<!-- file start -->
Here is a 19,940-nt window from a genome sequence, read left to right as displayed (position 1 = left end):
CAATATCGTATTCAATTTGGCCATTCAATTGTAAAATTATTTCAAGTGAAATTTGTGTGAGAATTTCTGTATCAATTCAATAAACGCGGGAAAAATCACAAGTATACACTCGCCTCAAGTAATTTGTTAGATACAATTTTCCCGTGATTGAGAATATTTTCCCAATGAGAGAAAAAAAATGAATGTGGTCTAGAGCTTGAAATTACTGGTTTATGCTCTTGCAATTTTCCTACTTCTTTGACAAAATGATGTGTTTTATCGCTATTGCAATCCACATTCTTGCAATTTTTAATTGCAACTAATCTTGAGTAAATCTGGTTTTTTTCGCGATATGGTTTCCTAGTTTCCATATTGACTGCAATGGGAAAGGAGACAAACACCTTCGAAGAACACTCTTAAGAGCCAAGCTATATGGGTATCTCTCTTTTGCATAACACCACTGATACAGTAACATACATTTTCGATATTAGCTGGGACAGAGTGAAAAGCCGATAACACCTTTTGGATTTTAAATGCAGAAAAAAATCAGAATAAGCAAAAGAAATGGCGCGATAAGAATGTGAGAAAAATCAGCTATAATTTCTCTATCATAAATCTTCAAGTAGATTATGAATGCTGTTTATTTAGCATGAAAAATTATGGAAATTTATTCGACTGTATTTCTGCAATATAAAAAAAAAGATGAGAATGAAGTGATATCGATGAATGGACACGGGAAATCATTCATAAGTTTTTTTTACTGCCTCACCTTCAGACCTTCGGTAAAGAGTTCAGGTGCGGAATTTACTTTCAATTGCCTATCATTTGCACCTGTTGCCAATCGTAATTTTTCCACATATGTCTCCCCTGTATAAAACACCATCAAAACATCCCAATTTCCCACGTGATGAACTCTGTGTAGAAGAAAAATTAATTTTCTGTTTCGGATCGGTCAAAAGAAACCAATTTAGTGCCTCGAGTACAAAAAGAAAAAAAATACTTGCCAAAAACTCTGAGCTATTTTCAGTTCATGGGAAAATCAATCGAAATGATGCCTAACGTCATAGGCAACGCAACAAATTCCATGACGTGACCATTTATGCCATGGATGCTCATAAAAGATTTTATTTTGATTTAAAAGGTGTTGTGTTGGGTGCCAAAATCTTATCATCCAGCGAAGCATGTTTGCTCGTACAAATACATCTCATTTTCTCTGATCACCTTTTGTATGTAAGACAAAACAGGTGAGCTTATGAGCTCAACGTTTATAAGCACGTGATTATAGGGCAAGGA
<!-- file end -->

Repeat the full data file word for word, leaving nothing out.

Here is a 19,940-nt window from a genome sequence, read left to right as displayed (position 1 = left end):
CAATATCGTATTCAATTTGGCCATTCAATTGTAAAATTATTTCAAGTGAAATTTGTGTGAGAATTTCTGTATCAATTCAATAAACGCGGGAAAAATCACAAGTATACACTCGCCTCAAGTAATTTGTTAGATACAATTTTCCCGTGATTGAGAATATTTTCCCAATGAGAGAAAAAAAATGAATGTGGTCTAGAGCTTGAAATTACTGGTTTATGCTCTTGCAATTTTCCTACTTCTTTGACAAAATGATGTGTTTTATCGCTATTGCAATCCACATTCTTGCAATTTTTAATTGCAACTAATCTTGAGTAAATCTGGTTTTTTTCGCGATATGGTTTCCTAGTTTCCATATTGACTGCAATGGGAAAGGAGACAAACACCTTCGAAGAACACTCTTAAGAGCCAAGCTATATGGGTATCTCTCTTTTGCATAACACCACTGATACAGTAACATACATTTTCGATATTAGCTGGGACAGAGTGAAAAGCCGATAACACCTTTTGGATTTTAAATGCAGAAAAAAATCAGAATAAGCAAAAGAAATGGCGCGATAAGAATGTGAGAAAAATCAGCTATAATTTCTCTATCATAAATCTTCAAGTAGATTATGAATGCTGTTTATTTAGCATGAAAAATTATGGAAATTTATTCGACTGTATTTCTGCAATATAAAAAAAAAGATGAGAATGAAGTGATATCGATGAATGGACACGGGAAATCATTCATAAGTTTTTTTTACTGCCTCACCTTCAGACCTTCGGTAAAGAGTTCAGGTGCGGAATTTACTTTCAATTGCCTATCATTTGCACCTGTTGCCAATCGTAATTTTTCCACATATGTCTCCCCTGTATAAAACACCATCAAAACATCCCAATTTCCCACGTGATGAACTCTGTGTAGAAGAAAAATTAATTTTCTGTTTCGGATCGGTCAAAAGAAACCAATTTAGTGCCTCGAGTACAAAAAGAAAAAAAATACTTGCCAAAAACTCTGAGCTATTTTCAGTTCATGGGAAAATCAATCGAAATGATGCCTAACGTCATAGGCAACGCAACAAATTCCATGACGTGACCATTTATGCCATGGATGCTCATAAAAGATTTTATTTTGATTTAAAAGGTGTTGTGTTGGGTGCCAAAATCTTATCATCCAGCGAAGCATGTTTGCTCGTACAAATACATCTCATTTTCTCTGATCACCTTTTGTATGTAAGACAAAACAGGTGAGCTTATGAGCTCAACGTTTATAAGCACGTGATTATAGGGCAAGGA